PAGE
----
Before John Salley and Dennis Rodman were teammates, they were roommates. It came in Hawaii, a strange place for a slick city kid from Brooklyn who played on college basketball’s big stage at Georgia Tech and a shy unknown from Southeastern Oklahoma State to meet.
The draft process was different then. There were three distinct events at which scouts got to see players in different settings at a time when ESPN and cable was in its infancy and the Internet had yet to be hatched. Scouts have access to virtually every game tape of practically every player in the draft pool today. Back then, sleepers were still out there – and Rodman was the poster boy for sleepers.
Which makes it fitting that Salley first found Rodman in bed.
More on that in a minute. Back to the draft process. Hawaii was the final stop, where the NBA, on the advice of its in-house scouting guru Marty Blake, invited what it considered the top 50 players eligible for the draft. They’d split them over four teams and play a round-robin event to get a good look at all prospects against top-level competition in a team setting.
The first stop was Portsmouth, Va., which still exists today. Then, as now, Portsmouth was a place where lesser prospects were invited in the hope of getting invited to Chicago and finally to Hawaii. Salley was considered a lock for the first round, so he didn’t have to prove himself in Portsmouth. Rodman went and opened eyes by smothering Georgia’s high-scoring shooting guard/small forward, Joe Ward.
But Rodman was awful a few weeks later in Chicago. Only the Pistons really knew why. GM Jack McCloskey had the foresight then to have trainer Mike Abdenour accompany him and his scouting staff, Will Robinson and Stan Novak, to check out prospects medically. Only Abdenour discovered that Rodman was badly afflicted with an asthmatic condition that limited his endurance.
And that explains how Salley found Rodman in bed in Hawaii when he checked in.
“This is why it’s crazy,” Salley smiled broadly, recalling his first meeting with Rodman. “Dennis was my roommate. I get there and he has the sliding door open, the air conditioning on and he’s under the covers – watching cartoons – shivering. And I’m going, ‘What are you doing?’ ”
“What kind of sick? I ain’t got time to be sick.”
“He wouldn’t leave the room,” Salley said. “We’re in Hawaii and he wouldn’t leave the room – my first time meeting the cat. But he also told me, ‘I’ll get every rebound so you can be MVP.’ ”
Rodman and Salley were grouped on a team coached by Salley’s coach at Georgia Tech, Bobby Cremins, and they ran the offense Tech ran. So Salley had that going for him, but mostly what he had in his pocket was Rodman’s vow to grab every rebound so he could be MVP.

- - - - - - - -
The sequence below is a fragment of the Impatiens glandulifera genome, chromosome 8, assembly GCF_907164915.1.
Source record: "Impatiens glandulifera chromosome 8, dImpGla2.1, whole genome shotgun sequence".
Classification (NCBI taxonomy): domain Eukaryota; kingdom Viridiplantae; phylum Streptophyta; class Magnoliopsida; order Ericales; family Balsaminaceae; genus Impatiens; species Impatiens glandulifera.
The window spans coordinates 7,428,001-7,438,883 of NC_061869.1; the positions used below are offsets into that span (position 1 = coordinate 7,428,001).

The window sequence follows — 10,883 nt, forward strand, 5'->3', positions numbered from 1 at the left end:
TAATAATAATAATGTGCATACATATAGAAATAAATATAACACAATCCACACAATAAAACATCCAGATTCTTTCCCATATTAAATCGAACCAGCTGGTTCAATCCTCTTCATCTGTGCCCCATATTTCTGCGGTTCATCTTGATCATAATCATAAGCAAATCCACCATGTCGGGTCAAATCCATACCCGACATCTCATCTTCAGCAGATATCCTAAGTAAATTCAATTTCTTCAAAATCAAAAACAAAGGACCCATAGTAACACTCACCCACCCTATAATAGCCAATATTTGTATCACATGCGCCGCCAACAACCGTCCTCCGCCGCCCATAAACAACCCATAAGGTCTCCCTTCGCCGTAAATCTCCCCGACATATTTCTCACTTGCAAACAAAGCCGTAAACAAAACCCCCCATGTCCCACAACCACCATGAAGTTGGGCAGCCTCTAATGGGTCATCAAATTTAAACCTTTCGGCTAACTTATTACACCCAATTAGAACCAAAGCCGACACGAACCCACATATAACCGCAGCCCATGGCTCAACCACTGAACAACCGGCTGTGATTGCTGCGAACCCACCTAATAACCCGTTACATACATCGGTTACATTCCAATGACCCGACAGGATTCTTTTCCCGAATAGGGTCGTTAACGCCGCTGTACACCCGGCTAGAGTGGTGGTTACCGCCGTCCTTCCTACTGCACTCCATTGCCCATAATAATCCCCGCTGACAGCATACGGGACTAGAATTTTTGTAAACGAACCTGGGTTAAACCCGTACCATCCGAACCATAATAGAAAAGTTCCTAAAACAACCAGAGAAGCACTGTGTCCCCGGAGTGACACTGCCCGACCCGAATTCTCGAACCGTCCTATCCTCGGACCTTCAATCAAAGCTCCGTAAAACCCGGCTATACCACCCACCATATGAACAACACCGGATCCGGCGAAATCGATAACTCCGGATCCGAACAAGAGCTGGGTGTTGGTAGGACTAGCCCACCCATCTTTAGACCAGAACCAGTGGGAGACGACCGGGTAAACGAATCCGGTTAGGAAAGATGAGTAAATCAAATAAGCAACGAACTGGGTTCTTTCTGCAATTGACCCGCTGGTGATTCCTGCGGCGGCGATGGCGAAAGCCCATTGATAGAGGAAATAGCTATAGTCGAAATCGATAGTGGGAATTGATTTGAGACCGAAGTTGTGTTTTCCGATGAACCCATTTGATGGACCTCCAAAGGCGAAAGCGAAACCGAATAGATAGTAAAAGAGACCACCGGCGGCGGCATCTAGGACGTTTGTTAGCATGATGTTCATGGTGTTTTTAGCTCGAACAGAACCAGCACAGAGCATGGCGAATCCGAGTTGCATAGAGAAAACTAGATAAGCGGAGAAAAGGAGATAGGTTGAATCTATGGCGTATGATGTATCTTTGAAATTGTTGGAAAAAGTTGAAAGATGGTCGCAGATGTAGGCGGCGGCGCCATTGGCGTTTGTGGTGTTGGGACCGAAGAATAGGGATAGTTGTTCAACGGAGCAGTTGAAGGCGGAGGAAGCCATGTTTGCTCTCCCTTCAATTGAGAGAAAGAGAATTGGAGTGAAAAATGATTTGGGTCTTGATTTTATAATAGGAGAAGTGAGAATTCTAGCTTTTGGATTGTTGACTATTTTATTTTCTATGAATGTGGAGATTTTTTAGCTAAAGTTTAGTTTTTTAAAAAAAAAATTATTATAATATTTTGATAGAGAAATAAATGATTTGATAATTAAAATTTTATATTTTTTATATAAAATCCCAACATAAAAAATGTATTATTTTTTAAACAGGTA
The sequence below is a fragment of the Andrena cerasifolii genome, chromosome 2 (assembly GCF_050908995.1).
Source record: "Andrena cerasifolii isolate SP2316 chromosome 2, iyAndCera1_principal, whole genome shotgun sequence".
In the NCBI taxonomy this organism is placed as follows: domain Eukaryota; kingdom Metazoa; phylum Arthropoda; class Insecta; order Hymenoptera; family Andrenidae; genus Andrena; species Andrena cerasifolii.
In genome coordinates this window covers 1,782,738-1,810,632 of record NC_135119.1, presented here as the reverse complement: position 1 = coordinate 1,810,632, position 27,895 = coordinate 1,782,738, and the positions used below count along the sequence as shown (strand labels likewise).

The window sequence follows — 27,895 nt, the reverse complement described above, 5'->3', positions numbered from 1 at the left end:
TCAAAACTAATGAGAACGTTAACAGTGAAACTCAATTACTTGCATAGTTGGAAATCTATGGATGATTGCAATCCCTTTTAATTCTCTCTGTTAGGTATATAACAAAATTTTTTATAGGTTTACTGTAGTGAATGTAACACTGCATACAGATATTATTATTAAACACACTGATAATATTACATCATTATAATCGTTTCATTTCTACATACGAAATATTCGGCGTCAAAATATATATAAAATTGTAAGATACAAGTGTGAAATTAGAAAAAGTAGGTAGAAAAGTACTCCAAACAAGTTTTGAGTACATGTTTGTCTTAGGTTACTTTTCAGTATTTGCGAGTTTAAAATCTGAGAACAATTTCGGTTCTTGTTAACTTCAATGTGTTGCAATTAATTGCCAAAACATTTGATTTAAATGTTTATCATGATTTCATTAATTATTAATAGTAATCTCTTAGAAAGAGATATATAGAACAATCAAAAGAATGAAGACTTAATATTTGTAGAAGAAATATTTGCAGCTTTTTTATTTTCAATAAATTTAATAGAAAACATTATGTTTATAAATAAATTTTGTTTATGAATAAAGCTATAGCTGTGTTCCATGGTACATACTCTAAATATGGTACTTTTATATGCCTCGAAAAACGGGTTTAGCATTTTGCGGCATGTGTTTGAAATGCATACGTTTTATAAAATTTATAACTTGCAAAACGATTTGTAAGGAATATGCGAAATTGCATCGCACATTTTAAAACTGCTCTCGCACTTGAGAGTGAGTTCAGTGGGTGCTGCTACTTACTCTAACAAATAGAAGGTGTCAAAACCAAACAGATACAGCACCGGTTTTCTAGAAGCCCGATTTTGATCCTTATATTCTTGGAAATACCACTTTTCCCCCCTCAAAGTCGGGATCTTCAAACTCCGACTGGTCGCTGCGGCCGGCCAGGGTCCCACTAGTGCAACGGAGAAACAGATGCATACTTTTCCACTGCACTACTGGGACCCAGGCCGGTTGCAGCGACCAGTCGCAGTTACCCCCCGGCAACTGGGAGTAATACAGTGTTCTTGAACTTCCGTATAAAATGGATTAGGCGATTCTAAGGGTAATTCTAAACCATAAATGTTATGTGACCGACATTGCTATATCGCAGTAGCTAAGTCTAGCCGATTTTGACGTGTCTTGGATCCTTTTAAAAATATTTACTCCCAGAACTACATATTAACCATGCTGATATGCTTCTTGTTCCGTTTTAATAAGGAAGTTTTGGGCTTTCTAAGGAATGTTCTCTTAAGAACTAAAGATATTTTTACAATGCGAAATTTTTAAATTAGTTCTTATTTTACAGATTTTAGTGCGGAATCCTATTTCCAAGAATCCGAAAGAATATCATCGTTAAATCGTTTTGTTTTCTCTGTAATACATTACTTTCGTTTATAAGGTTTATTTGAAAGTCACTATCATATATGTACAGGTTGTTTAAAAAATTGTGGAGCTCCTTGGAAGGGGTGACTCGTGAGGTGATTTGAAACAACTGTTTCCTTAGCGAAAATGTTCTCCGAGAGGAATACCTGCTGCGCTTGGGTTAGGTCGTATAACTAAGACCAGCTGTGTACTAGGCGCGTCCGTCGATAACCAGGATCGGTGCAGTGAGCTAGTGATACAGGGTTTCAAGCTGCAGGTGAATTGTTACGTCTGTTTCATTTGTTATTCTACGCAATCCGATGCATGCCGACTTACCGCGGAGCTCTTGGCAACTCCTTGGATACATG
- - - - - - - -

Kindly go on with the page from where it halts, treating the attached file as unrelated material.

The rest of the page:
Sure enough, “I missed three shots for the whole event and I was MVP.”
What did he think watching Rodman play for the first time?
“I couldn’t believe this kid was that skinny,” he said. “I have a picture of Dennis, 6-7, weighing 175 pounds, and I’ve never seen anybody run that fast at that height. And I thought I was fast. I’ve never seen anybody run that fast and I’ve never seen anybody rebound like that.”
Salley and Rodman went on to have a huge impact on the Pistons as rookies, of course, transforming a poor defensive team that had been drummed out of the first round by Atlanta in 1986 to one that pushed Boston to seven games in 1987, one step from the NBA Finals.
The Celtics dubbed Salley and Rodman the Pistons’ X-factor, of course, which led to Salley choreographing the famous salute he and Rodman would execute with crossed arms forming an X.
The Pistons overhauled the Celtics the following year, 1988, en route to three straight trips to the NBA Finals, holding off the Michael Jordan-led Chicago Bulls at the end of the run. Those games with the Celtics and Bulls in two of the NBA’s grand old barns, Boston Garden and Chicago Stadium, include many of the most passionate moments in Pistons history. While they might have been equal in decibel levels, Salley recalls them differently. For him, the Boston rivalry was much more intense.
“I’m a very honest person,” he said. “I stopped lying at the age of 40. So, when I say this, I don’t even say it to be politically correct. I say it as I feel my truth is. I feel it was eight against five when we played the Chicago Bulls, because the NBA really, really, really needed Michael to be that person.
“When we played against Boston, we had to literally beat them. You had to beat them. And you had to beat them well. We lost in Game 5 (in 1987) – not one second was Larry not trying to win the game. The same thing with us.
“There were days I didn’t sleep when we were playing the Celtics. We lost in 1987 in Game 7 when Adrian Dantley and Vinnie hit their heads. The next day, I literally jumped out of bed and thought I was late for practice. When I got (to the Silverdome), there were three other guys who thought they were late for practice, too. And it was over. That’s how intense it was. It was more than just a game. It was a part of our lives.
“The Chicago thing – remember, they were chasing us. We were on top. We just had to beat the refs. That’s why we ran pick and roll on every play – so they couldn’t make those bad calls.”